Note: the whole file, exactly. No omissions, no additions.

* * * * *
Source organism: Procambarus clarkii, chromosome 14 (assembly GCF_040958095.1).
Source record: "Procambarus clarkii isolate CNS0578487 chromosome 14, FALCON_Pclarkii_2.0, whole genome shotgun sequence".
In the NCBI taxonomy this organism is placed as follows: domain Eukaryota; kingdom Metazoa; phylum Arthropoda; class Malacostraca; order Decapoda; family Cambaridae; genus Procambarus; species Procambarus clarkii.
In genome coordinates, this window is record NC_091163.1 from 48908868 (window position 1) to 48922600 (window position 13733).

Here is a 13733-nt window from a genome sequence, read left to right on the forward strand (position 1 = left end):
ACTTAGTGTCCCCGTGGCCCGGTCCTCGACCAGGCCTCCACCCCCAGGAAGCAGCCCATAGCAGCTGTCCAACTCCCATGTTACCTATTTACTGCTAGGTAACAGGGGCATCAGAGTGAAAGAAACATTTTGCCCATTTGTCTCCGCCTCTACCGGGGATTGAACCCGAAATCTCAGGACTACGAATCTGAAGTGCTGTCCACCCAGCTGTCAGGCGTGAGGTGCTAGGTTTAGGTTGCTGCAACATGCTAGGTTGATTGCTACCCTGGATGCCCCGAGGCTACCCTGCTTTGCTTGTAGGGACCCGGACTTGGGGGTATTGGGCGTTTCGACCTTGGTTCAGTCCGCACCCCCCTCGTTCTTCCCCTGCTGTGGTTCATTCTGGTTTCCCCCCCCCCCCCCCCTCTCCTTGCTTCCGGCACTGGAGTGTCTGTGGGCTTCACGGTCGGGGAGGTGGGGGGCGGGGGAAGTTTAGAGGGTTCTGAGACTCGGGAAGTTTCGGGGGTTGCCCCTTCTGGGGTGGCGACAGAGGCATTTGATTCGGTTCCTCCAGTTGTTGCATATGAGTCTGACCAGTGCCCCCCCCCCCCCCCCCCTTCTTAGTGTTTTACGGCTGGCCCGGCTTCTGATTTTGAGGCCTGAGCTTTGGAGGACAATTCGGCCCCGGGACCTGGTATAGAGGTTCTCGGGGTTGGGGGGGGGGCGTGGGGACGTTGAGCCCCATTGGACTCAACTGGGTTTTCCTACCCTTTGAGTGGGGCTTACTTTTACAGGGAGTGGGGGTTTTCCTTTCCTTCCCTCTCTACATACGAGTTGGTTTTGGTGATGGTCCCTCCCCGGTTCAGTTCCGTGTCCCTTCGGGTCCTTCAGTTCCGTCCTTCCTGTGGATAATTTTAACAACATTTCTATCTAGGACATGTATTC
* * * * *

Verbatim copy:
Source organism: Procambarus clarkii, chromosome 14 (assembly GCF_040958095.1).
Source record: "Procambarus clarkii isolate CNS0578487 chromosome 14, FALCON_Pclarkii_2.0, whole genome shotgun sequence".
In the NCBI taxonomy this organism is placed as follows: domain Eukaryota; kingdom Metazoa; phylum Arthropoda; class Malacostraca; order Decapoda; family Cambaridae; genus Procambarus; species Procambarus clarkii.
In genome coordinates, this window is record NC_091163.1 from 48908868 (window position 1) to 48922600 (window position 13733).

Here is a 13733-nt window from a genome sequence, read left to right on the forward strand (position 1 = left end):
ACTTAGTGTCCCCGTGGCCCGGTCCTCGACCAGGCCTCCACCCCCAGGAAGCAGCCCATAGCAGCTGTCCAACTCCCATGTTACCTATTTACTGCTAGGTAACAGGGGCATCAGAGTGAAAGAAACATTTTGCCCATTTGTCTCCGCCTCTACCGGGGATTGAACCCGAAATCTCAGGACTACGAATCTGAAGTGCTGTCCACCCAGCTGTCAGGCGTGAGGTGCTAGGTTTAGGTTGCTGCAACATGCTAGGTTGATTGCTACCCTGGATGCCCCGAGGCTACCCTGCTTTGCTTGTAGGGACCCGGACTTGGGGGTATTGGGCGTTTCGACCTTGGTTCAGTCCGCACCCCCCTCGTTCTTCCCCTGCTGTGGTTCATTCTGGTTTCCCCCCCCCCCCCCCCTCTCCTTGCTTCCGGCACTGGAGTGTCTGTGGGCTTCACGGTCGGGGAGGTGGGGGGCGGGGGAAGTTTAGAGGGTTCTGAGACTCGGGAAGTTTCGGGGGTTGCCCCTTCTGGGGTGGCGACAGAGGCATTTGATTCGGTTCCTCCAGTTGTTGCATATGAGTCTGACCAGTGCCCCCCCCCCCCCCCCCCTTCTTAGTGTTTTACGGCTGGCCCGGCTTCTGATTTTGAGGCCTGAGCTTTGGAGGACAATTCGGCCCCGGGACCTGGTATAGAGGTTCTCGGGGTTGGGGGGGGGGCGTGGGGACGTTGAGCCCCATTGGACTCAACTGGGTTTTCCTACCCTTTGAGTGGGGCTTACTTTTACAGGGAGTGGGGGTTTTCCTTTCCTTCCCTCTCTACATACGAGTTGGTTTTGGTGATGGTCCCTCCCCGGTTCAGTTCCGTGTCCCTTCGGGTCCTTCAGTTCCGTCCTTCCTGTGGATAATTTTAACAACATTTCTATCTAGGACATGTATTC